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Federal Job Opportunities for American Indians

Federal Job Opportunities for American Indians

Peter Vogt /

American Indians are the least-represented minority group in the federal workforce, with about 60,000 employees in all, according to the Society of American Indian Government Employees (SAIGE). US Office of Personnel Management’s 1999 data shows that American Indians were underrepresented in 12 of the 39 federal executive departments and independent agencies with more than 500 employees. Additionally, 20 percent of American Indian federal employees held temporary positions (compared with only 10 percent of the rest of the federal workforce).

But these numbers could rise in years to come as recruitment programs continue to evolve. Many federal agencies are establishing initiatives to recruit American Indians for permanent positions, and American Indians who already work for the federal government are taking proactive steps as well.

Employees Take the Initiative

Federal employees of American Indian descent have launched an initiative to bring American Indians into the federal government workforce. SAIGE was established in August 2002. The organization, made up of American Indian employees from across the federal government, “promote[s] the recruitment, hiring, retention, development and advancement of American Indians and Alaska Natives in the government workforce.” SAIGE also “assist[s] individuals and groups working to establish American Indian and Alaska Native employee associations within government agencies and departments.”

Indian Health Service (IHS)

The IHS, a division of the US Department of Health and Human Services that provides federal healthcare services to American Indians, offers a Health Professions Scholarship Program for American Indian students enrolled in health and allied health educational programs. Scholarship recipients agree to work for the IHS for one year for each year of support they receive with a minimum two-year service period.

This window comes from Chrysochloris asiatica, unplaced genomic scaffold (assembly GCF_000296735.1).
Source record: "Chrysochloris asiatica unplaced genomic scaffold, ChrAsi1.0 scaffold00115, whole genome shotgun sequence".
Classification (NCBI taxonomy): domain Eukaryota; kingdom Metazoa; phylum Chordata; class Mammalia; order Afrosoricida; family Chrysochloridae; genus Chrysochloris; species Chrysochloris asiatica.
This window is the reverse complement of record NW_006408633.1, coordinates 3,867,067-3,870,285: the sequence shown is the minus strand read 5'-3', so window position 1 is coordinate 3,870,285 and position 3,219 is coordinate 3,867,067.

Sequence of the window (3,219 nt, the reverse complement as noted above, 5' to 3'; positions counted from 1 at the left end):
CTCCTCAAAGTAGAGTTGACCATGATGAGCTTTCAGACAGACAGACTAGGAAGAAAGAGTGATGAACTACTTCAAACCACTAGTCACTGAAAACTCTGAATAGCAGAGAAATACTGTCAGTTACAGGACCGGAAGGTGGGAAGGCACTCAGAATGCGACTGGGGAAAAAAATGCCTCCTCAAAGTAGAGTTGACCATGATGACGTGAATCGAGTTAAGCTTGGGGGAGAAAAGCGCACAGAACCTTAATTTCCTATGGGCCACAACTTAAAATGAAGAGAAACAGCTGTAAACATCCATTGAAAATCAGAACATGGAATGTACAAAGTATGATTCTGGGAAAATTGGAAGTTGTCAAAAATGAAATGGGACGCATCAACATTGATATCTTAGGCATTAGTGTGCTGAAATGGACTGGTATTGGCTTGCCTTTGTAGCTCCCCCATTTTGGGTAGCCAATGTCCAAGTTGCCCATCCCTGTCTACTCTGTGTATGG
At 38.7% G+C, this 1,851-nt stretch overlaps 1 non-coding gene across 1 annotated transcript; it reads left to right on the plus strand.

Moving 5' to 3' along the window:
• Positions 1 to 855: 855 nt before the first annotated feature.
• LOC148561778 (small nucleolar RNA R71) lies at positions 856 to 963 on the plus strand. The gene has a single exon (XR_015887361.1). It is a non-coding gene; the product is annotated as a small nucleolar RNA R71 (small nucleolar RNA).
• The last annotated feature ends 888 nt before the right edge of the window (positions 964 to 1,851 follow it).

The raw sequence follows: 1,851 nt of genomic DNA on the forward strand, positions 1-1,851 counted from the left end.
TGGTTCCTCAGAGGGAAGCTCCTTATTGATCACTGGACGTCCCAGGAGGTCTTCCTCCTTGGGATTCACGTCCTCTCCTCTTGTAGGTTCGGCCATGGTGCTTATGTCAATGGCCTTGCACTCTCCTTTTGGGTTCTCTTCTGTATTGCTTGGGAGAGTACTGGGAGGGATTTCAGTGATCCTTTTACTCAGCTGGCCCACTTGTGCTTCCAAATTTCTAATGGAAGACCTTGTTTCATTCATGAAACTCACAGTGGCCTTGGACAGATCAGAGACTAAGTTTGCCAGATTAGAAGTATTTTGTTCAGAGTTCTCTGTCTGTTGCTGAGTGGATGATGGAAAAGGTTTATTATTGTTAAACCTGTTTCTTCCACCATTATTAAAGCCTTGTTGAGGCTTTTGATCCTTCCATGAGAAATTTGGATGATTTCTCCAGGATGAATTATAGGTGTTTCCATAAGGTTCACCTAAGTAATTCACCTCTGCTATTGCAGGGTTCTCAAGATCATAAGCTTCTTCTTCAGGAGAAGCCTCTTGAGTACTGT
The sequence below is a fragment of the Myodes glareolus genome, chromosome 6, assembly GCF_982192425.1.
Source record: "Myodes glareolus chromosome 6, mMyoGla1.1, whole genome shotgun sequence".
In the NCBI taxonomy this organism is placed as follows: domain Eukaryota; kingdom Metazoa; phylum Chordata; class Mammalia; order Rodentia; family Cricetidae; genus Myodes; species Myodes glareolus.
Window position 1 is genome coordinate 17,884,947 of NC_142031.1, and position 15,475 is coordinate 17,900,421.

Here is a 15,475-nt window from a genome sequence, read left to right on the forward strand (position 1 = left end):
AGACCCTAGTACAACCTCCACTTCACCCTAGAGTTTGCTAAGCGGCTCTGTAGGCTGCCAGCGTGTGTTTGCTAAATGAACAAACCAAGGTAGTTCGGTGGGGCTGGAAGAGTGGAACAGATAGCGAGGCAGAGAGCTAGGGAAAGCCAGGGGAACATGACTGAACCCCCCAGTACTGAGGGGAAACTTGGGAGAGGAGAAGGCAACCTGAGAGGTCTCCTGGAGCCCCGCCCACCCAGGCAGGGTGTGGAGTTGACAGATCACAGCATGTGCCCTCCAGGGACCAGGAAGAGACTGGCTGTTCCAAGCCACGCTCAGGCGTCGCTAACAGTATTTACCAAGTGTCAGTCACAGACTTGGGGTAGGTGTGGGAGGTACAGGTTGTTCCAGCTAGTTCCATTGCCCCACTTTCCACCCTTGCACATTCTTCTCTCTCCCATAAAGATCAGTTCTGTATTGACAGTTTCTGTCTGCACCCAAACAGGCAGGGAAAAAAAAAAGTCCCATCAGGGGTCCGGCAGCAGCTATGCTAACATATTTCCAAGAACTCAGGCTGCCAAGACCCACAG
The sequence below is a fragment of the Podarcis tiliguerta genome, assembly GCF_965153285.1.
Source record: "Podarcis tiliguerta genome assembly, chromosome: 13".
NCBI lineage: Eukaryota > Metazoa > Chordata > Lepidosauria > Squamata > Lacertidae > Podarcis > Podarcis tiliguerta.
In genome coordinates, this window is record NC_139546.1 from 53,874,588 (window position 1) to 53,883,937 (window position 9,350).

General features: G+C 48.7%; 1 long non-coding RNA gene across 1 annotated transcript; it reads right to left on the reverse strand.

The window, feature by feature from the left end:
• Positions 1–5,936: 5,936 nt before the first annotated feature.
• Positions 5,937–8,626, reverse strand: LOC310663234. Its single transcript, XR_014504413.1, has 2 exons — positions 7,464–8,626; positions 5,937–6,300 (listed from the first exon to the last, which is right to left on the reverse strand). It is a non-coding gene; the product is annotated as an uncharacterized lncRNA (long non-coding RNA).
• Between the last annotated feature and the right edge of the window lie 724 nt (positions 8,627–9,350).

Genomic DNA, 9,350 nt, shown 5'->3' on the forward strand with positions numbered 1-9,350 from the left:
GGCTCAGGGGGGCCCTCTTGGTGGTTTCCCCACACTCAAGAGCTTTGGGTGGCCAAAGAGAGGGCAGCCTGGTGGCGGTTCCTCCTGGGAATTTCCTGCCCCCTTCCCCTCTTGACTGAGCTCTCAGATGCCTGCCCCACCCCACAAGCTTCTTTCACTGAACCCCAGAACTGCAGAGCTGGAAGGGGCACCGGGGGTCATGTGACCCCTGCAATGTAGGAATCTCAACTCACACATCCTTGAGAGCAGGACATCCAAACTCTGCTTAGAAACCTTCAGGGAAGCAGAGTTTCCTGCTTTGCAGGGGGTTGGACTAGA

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Institute of Museum and Library Services/University of Arizona

The Institute of Museum and Library Services, the federal agency that supports the nation’s museums and libraries, awarded a half-million-dollar grant to the University of Arizona’s School of Information Resources and Library Science in 2001 to establish the Knowledge River Institute, a program intended to attract American Indians to the field of library science. The institute’s master’s degree program is tailored to the information needs of American Indian communities.

U.S. Department of Agriculture (USDA)

This federal department has established an American Indian/Alaska Native Employee Advisory Council to collaborate with USDA leaders on key employment issues for American Indians who work for the organization. During the 2002 fiscal year, the advisory council developed a proposal to eliminate the use of offensive American Indian mascot names, logos and team descriptions in the USDA workplace “in order to create an environment for American Indian employees where they are honored rather than ridiculed,” according to the advisory council’s annual report.

Opportunities for College Students

Some federal agencies – including the US Department of Labor, the Department of Veterans Affairs, the Social Security Administration and the Federal Communications Commission – are fostering working relationships with American Indians at the college level by participating in American University’s Washington Internships for Native Students program. Through the initiative, American Indian college students from across the country can do six-credit (summer) or 12-credit (school year) internships in Washington, DC, while living on the AU campus. The internships include an academic course covering topics important to American Indian communities.

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